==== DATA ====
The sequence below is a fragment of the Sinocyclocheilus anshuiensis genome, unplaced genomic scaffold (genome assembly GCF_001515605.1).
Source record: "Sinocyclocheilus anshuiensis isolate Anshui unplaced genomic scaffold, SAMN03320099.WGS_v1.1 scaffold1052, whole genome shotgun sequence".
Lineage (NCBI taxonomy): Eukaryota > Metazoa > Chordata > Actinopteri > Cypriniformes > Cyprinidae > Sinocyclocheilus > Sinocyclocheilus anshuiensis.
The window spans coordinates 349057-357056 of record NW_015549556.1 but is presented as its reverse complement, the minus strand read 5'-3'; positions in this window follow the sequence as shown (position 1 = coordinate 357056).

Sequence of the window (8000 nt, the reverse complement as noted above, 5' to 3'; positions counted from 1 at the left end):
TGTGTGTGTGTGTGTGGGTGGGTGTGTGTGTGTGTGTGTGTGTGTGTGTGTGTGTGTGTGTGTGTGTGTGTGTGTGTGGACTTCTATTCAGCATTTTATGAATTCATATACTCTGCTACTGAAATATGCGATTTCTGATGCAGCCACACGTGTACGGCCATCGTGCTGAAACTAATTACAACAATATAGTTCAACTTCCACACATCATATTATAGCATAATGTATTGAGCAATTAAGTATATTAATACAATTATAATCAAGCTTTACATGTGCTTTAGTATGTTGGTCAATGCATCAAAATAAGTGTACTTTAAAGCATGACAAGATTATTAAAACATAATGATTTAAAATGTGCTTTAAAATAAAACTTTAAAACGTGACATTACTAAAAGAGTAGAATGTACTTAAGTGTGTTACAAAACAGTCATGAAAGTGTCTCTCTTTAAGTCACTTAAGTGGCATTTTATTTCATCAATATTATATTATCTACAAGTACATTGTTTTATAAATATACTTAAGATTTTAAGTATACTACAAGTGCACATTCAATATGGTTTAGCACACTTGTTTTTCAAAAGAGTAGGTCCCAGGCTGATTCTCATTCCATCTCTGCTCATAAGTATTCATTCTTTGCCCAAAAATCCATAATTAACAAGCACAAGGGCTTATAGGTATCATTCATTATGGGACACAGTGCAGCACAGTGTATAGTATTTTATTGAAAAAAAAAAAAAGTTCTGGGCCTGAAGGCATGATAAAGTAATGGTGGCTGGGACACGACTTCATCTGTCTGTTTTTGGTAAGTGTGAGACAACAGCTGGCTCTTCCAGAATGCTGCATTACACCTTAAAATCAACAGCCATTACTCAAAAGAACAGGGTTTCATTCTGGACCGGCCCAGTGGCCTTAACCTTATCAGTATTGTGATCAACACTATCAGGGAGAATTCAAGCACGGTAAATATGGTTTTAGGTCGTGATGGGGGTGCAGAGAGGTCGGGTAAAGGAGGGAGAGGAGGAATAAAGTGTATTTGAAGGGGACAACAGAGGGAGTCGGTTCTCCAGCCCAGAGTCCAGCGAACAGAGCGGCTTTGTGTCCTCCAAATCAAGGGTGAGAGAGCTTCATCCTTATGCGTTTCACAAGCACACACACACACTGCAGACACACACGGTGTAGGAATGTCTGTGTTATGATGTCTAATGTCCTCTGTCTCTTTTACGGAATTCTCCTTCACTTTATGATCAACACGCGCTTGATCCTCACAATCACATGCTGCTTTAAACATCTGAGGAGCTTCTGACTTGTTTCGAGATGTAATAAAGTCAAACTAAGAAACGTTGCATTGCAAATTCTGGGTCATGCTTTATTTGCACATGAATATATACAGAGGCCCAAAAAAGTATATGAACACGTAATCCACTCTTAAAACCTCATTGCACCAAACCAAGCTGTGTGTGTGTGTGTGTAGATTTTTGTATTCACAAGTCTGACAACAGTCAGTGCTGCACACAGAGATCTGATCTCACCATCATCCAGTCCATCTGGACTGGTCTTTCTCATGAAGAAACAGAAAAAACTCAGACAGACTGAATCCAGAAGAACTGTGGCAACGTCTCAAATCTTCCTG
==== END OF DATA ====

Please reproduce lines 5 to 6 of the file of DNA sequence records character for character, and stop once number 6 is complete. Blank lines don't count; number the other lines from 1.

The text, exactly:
Sequence of the window (8000 nt, the reverse complement as noted above, 5' to 3'; positions counted from 1 at the left end):
TGTGTGTGTGTGTGTGGGTGGGTGTGTGTGTGTGTGTGTGTGTGTGTGTGTGTGTGTGTGTGTGTGTGTGTGTGTGTGGACTTCTATTCAGCATTTTATGAATTCATATACTCTGCTACTGAAATATGCGATTTCTGATGCAGCCACACGTGTACGGCCATCGTGCTGAAACTAATTACAACAATATAGTTCAACTTCCACACATCATATTATAGCATAATGTATTGAGCAATTAAGTATATTAATACAATTATAATCAAGCTTTACATGTGCTTTAGTATGTTGGTCAATGCATCAAAATAAGTGTACTTTAAAGCATGACAAGATTATTAAAACATAATGATTTAAAATGTGCTTTAAAATAAAACTTTAAAACGTGACATTACTAAAAGAGTAGAATGTACTTAAGTGTGTTACAAAACAGTCATGAAAGTGTCTCTCTTTAAGTCACTTAAGTGGCATTTTATTTCATCAATATTATATTATCTACAAGTACATTGTTTTATAAATATACTTAAGATTTTAAGTATACTACAAGTGCACATTCAATATGGTTTAGCACACTTGTTTTTCAAAAGAGTAGGTCCCAGGCTGATTCTCATTCCATCTCTGCTCATAAGTATTCATTCTTTGCCCAAAAATCCATAATTAACAAGCACAAGGGCTTATAGGTATCATTCATTATGGGACACAGTGCAGCACAGTGTATAGTATTTTATTGAAAAAAAAAAAAAGTTCTGGGCCTGAAGGCATGATAAAGTAATGGTGGCTGGGACACGACTTCATCTGTCTGTTTTTGGTAAGTGTGAGACAACAGCTGGCTCTTCCAGAATGCTGCATTACACCTTAAAATCAACAGCCATTACTCAAAAGAACAGGGTTTCATTCTGGACCGGCCCAGTGGCCTTAACCTTATCAGTATTGTGATCAACACTATCAGGGAGAATTCAAGCACGGTAAATATGGTTTTAGGTCGTGATGGGGGTGCAGAGAGGTCGGGTAAAGGAGGGAGAGGAGGAATAAAGTGTATTTGAAGGGGACAACAGAGGGAGTCGGTTCTCCAGCCCAGAGTCCAGCGAACAGAGCGGCTTTGTGTCCTCCAAATCAAGGGTGAGAGAGCTTCATCCTTATGCGTTTCACAAGCACACACACACACTGCAGACACACACGGTGTAGGAATGTCTGTGTTATGATGTCTAATGTCCTCTGTCTCTTTTACGGAATTCTCCTTCACTTTATGATCAACACGCGCTTGATCCTCACAATCACATGCTGCTTTAAACATCTGAGGAGCTTCTGACTTGTTTCGAGATGTAATAAAGTCAAACTAAGAAACGTTGCATTGCAAATTCTGGGTCATGCTTTATTTGCACATGAATATATACAGAGGCCCAAAAAAGTATATGAACACGTAATCCACTCTTAAAACCTCATTGCACCAAACCAAGCTGTGTGTGTGTGTGTGTAGATTTTTGTATTCACAAGTCTGACAACAGTCAGTGCTGCACACAGAGATCTGATCTCACCATCATCCAGTCCATCTGGACTGGTCTTTCTCATGAAGAAACAGAAAAAACTCAGACAGACTGAATCCAGAAGAACTGTGGCAACGTCTCAAATCTTCCTG